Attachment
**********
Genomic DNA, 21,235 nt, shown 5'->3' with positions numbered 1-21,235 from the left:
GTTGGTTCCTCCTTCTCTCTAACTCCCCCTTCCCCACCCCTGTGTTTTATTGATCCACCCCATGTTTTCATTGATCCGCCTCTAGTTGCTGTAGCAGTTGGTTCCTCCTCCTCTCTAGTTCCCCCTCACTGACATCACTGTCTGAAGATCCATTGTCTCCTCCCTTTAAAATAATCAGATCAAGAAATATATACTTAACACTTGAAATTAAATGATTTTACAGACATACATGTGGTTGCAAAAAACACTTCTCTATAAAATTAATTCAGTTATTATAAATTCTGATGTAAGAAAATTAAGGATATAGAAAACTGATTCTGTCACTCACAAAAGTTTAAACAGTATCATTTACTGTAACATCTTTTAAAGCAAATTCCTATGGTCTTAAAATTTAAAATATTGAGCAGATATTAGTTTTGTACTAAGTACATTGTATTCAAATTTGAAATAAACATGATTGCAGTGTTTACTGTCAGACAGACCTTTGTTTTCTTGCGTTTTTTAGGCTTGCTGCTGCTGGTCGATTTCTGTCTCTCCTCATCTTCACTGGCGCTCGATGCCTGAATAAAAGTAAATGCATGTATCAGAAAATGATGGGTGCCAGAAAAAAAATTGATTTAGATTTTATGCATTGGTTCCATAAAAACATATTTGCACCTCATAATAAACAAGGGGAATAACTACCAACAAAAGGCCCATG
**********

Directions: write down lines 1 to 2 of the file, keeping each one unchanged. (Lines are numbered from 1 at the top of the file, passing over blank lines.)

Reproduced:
Genomic DNA, 21,235 nt, shown 5'->3' with positions numbered 1-21,235 from the left:
GTTGGTTCCTCCTTCTCTCTAACTCCCCCTTCCCCACCCCTGTGTTTTATTGATCCACCCCATGTTTTCATTGATCCGCCTCTAGTTGCTGTAGCAGTTGGTTCCTCCTCCTCTCTAGTTCCCCCTCACTGACATCACTGTCTGAAGATCCATTGTCTCCTCCCTTTAAAATAATCAGATCAAGAAATATATACTTAACACTTGAAATTAAATGATTTTACAGACATACATGTGGTTGCAAAAAACACTTCTCTATAAAATTAATTCAGTTATTATAAATTCTGATGTAAGAAAATTAAGGATATAGAAAACTGATTCTGTCACTCACAAAAGTTTAAACAGTATCATTTACTGTAACATCTTTTAAAGCAAATTCCTATGGTCTTAAAATTTAAAATATTGAGCAGATATTAGTTTTGTACTAAGTACATTGTATTCAAATTTGAAATAAACATGATTGCAGTGTTTACTGTCAGACAGACCTTTGTTTTCTTGCGTTTTTTAGGCTTGCTGCTGCTGGTCGATTTCTGTCTCTCCTCATCTTCACTGGCGCTCGATGCCTGAATAAAAGTAAATGCATGTATCAGAAAATGATGGGTGCCAGAAAAAAAATTGATTTAGATTTTATGCATTGGTTCCATAAAAACATATTTGCACCTCATAATAAACAAGGGGAATAACTACCAACAAAAGGCCCATG